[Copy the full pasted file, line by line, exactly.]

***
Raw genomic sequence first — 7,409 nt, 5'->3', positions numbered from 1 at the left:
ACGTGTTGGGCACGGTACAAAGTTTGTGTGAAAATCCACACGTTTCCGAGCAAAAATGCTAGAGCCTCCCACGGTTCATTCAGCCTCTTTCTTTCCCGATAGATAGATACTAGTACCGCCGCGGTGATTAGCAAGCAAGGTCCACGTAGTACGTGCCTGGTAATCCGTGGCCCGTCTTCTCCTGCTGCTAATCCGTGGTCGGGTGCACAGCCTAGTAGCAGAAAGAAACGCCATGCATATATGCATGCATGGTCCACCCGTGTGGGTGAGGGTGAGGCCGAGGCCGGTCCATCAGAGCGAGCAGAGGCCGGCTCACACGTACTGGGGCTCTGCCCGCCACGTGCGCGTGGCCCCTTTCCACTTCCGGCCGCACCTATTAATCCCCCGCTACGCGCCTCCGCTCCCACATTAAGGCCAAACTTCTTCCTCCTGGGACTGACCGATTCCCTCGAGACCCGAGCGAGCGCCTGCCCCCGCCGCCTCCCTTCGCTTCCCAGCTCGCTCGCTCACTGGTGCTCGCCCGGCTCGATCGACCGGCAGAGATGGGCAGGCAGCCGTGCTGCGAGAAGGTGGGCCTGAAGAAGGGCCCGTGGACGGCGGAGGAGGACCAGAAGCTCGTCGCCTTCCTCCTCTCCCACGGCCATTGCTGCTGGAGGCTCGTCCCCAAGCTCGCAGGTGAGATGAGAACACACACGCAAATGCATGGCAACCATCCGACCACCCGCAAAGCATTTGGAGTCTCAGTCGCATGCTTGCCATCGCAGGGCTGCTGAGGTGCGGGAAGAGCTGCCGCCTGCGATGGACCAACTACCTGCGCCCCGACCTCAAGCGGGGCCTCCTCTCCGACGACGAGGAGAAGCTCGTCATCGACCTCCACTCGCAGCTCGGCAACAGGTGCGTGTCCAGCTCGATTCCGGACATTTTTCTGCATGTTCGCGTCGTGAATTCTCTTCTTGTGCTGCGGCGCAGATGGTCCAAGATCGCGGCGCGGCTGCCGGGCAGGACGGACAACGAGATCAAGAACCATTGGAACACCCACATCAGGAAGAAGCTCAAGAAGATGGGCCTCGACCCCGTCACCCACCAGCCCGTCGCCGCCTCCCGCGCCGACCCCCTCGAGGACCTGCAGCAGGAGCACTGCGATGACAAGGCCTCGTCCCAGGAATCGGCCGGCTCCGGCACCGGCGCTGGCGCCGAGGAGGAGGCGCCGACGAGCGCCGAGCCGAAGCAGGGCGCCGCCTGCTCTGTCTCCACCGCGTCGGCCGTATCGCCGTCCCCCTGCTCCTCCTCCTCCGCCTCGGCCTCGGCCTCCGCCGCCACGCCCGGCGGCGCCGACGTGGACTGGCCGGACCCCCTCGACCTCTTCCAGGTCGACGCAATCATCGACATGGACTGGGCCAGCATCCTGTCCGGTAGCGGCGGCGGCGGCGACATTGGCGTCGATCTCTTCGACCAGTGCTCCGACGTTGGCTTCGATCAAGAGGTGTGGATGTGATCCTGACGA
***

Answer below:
Raw genomic sequence first — 7,409 nt, 5'->3', positions numbered from 1 at the left:
ACGTGTTGGGCACGGTACAAAGTTTGTGTGAAAATCCACACGTTTCCGAGCAAAAATGCTAGAGCCTCCCACGGTTCATTCAGCCTCTTTCTTTCCCGATAGATAGATACTAGTACCGCCGCGGTGATTAGCAAGCAAGGTCCACGTAGTACGTGCCTGGTAATCCGTGGCCCGTCTTCTCCTGCTGCTAATCCGTGGTCGGGTGCACAGCCTAGTAGCAGAAAGAAACGCCATGCATATATGCATGCATGGTCCACCCGTGTGGGTGAGGGTGAGGCCGAGGCCGGTCCATCAGAGCGAGCAGAGGCCGGCTCACACGTACTGGGGCTCTGCCCGCCACGTGCGCGTGGCCCCTTTCCACTTCCGGCCGCACCTATTAATCCCCCGCTACGCGCCTCCGCTCCCACATTAAGGCCAAACTTCTTCCTCCTGGGACTGACCGATTCCCTCGAGACCCGAGCGAGCGCCTGCCCCCGCCGCCTCCCTTCGCTTCCCAGCTCGCTCGCTCACTGGTGCTCGCCCGGCTCGATCGACCGGCAGAGATGGGCAGGCAGCCGTGCTGCGAGAAGGTGGGCCTGAAGAAGGGCCCGTGGACGGCGGAGGAGGACCAGAAGCTCGTCGCCTTCCTCCTCTCCCACGGCCATTGCTGCTGGAGGCTCGTCCCCAAGCTCGCAGGTGAGATGAGAACACACACGCAAATGCATGGCAACCATCCGACCACCCGCAAAGCATTTGGAGTCTCAGTCGCATGCTTGCCATCGCAGGGCTGCTGAGGTGCGGGAAGAGCTGCCGCCTGCGATGGACCAACTACCTGCGCCCCGACCTCAAGCGGGGCCTCCTCTCCGACGACGAGGAGAAGCTCGTCATCGACCTCCACTCGCAGCTCGGCAACAGGTGCGTGTCCAGCTCGATTCCGGACATTTTTCTGCATGTTCGCGTCGTGAATTCTCTTCTTGTGCTGCGGCGCAGATGGTCCAAGATCGCGGCGCGGCTGCCGGGCAGGACGGACAACGAGATCAAGAACCATTGGAACACCCACATCAGGAAGAAGCTCAAGAAGATGGGCCTCGACCCCGTCACCCACCAGCCCGTCGCCGCCTCCCGCGCCGACCCCCTCGAGGACCTGCAGCAGGAGCACTGCGATGACAAGGCCTCGTCCCAGGAATCGGCCGGCTCCGGCACCGGCGCTGGCGCCGAGGAGGAGGCGCCGACGAGCGCCGAGCCGAAGCAGGGCGCCGCCTGCTCTGTCTCCACCGCGTCGGCCGTATCGCCGTCCCCCTGCTCCTCCTCCTCCGCCTCGGCCTCGGCCTCCGCCGCCACGCCCGGCGGCGCCGACGTGGACTGGCCGGACCCCCTCGACCTCTTCCAGGTCGACGCAATCATCGACATGGACTGGGCCAGCATCCTGTCCGGTAGCGGCGGCGGCGGCGACATTGGCGTCGATCTCTTCGACCAGTGCTCCGACGTTGGCTTCGATCAAGAGGTGTGGATGTGATCCTGACGA